o Optimisation of the chemical mole ratio through regular sampling and adjustment of the pumps will allow the process to minimise the risk of residual metal carryover. This would be further strengthened if a tertiary filtration stage was also provided as suggested above based on the BOD/COD/TSS ELVs. An iron probe could be provided; however, it should be noted that the licence does not include for an iron limit either.
o Due to the scale of the plant, and to the high costs associated with an OrthoP online monitor, the provision of this equipment to control the chemical dosing pumps would not be considered as viable.

• Ammonia and TN
o The existing RBCs is unlikely to be able to comply with the extremely stringent current ammonia ELV. With RBCs, the oxygen used for the nitrification reaction is only provided through diffusion from the ambient air to the wastewater when the disc is above the water, and it is therefore difficult to guarantee full nitrification. Available effluent results provided to Glan Agua for 2021 showed that the effluent from the RBCs was nonetheless generally compliant with the ammonia limit.
o For the nitrate ELV, a denitrification zone with nitrate recirculation (so that nitrates generated in the aerobic zone can be returned where BOD availability is greater) would be required – the existing process does not have such a zone and the existing ELV therefore cannot be guaranteed. An anoxic zone would need to be provided to guarantee compliance with the ELV.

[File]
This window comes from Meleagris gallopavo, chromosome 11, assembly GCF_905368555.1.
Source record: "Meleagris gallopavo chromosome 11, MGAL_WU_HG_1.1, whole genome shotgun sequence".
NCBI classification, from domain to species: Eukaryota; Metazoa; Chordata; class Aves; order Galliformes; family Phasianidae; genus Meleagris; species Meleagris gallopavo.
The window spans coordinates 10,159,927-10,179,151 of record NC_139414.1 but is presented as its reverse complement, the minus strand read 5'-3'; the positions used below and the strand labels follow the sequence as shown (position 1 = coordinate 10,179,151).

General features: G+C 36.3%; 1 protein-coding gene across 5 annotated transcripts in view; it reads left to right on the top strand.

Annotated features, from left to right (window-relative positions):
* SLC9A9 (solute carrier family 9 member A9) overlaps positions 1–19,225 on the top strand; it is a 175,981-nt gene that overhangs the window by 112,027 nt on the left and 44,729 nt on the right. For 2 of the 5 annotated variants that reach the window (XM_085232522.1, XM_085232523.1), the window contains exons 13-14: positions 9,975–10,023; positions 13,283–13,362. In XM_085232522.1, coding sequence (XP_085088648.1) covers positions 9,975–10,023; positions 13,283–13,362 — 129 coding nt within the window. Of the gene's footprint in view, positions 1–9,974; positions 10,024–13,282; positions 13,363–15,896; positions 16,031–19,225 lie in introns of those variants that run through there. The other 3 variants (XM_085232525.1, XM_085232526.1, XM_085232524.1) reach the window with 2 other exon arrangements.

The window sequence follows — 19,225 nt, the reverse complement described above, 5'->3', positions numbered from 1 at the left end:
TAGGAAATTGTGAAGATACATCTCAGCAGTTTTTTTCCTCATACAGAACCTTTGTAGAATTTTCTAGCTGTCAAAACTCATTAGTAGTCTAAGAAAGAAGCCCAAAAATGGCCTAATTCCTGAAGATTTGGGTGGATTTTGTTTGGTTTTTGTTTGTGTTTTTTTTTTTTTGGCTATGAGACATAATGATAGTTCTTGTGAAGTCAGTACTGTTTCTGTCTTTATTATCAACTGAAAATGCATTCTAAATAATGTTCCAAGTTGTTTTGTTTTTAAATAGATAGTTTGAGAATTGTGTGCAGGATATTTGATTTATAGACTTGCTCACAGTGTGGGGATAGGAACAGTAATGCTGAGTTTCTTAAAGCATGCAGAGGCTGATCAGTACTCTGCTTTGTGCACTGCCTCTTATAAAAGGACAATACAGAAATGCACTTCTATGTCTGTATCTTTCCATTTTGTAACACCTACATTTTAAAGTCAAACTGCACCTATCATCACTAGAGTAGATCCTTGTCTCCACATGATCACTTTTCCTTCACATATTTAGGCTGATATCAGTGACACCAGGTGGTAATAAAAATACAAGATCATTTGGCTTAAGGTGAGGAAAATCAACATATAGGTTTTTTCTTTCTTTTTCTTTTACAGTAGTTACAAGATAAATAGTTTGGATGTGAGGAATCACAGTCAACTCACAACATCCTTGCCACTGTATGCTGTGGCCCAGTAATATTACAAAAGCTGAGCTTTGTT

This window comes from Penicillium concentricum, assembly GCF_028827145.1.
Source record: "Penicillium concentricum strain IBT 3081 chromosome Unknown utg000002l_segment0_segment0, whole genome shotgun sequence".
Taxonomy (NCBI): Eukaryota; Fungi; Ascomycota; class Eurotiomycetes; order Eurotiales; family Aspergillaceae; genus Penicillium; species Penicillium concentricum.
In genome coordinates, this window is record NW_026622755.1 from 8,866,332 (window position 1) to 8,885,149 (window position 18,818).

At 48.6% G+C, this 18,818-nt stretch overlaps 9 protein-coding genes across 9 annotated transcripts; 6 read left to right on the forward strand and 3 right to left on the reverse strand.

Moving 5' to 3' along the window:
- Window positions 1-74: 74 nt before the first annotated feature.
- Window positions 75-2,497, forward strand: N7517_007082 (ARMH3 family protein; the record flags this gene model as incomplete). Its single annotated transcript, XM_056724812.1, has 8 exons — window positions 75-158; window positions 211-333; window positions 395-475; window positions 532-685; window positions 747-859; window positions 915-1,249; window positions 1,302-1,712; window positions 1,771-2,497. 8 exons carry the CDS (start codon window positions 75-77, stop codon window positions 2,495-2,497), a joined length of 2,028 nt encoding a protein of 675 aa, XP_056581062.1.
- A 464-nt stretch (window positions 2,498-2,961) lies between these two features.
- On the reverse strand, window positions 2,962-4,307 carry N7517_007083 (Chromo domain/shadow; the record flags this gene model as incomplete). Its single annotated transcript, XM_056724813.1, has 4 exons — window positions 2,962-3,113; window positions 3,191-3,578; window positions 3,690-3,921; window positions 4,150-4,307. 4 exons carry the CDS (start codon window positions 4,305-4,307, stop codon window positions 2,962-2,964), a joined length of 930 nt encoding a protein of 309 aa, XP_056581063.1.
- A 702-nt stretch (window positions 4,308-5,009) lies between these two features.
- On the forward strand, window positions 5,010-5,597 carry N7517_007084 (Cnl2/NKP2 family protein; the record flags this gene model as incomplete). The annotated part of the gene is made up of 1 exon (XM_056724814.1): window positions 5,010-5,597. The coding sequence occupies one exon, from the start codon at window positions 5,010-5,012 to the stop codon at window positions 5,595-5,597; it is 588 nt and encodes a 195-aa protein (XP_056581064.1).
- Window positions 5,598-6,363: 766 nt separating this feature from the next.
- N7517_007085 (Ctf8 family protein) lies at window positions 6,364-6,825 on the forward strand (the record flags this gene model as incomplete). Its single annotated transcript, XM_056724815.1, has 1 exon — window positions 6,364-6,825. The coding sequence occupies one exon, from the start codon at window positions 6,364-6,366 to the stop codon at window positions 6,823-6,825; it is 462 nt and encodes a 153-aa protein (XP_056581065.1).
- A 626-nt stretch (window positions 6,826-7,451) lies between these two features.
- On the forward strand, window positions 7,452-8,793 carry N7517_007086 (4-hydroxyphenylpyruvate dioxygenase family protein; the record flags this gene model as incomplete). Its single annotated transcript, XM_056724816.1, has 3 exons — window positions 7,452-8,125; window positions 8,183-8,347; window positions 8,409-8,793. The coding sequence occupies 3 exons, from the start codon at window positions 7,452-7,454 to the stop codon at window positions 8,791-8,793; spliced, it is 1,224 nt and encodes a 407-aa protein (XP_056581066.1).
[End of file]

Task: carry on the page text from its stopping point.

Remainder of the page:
o It should be noted that, due to alkalinity consumption by nitrification and coagulant dosing, alkalinity boosting using NaOH may be required depending on the outcome of the stormwater separation process and operational results when resuming ferric sulphate dosing.
▪ Assuming no denitrification, the max. storage volume required for 27.2d storage would be around 2000l, and 2no. 9.2l/h chemical dosing pumps would be required.
▪ If there was an anoxic zone provided upstream of the aeration stage with internal recirculation of nitrates, the denitrification reaction would allow for some alkalinity recovery and drop the requirement to 1500l (29.3d storage) storage and 6.4l/h chemical dosing.
o Finally, it should be noted that the existing polishing lagoons can actually have a detrimental impact on the effluent quality, due to the risk of algae or other organic matter growing in the lagoons, decomposition of vegetation, animal contamination etc. This was not seen for “Kylemore Remote WQ Baseline Data- 01.11.2021” apart from the 19/10/21 sample where the COD concentration at the outlet of the RBC (SW7) was 29mg/l, against 47mg/l at the outlet of the lagoon.

However, it is a risk that should be considered if a larger upgrade of the WwTP besides the provision of chemical dosing was considered

No application form would have been submitted for the review. An application form is only submitted if it’s an application for a new licence. The council issued a notice of review and the licencee submits info based on this. The info submitted by the licencee is what makes up most of volume 2. The NIS is actually viewable on the planning file
11/1003. I don’t believe we actually carried out an AA as would be done now but the NIS was assessed and the council was satisfied with it’s contents.

Doonbeg Priority Area for Action Desktop Report


Nov 2020

WFD app shows the water quality at Kilmihil stream is at Poor status due to elevated nutrient concentrations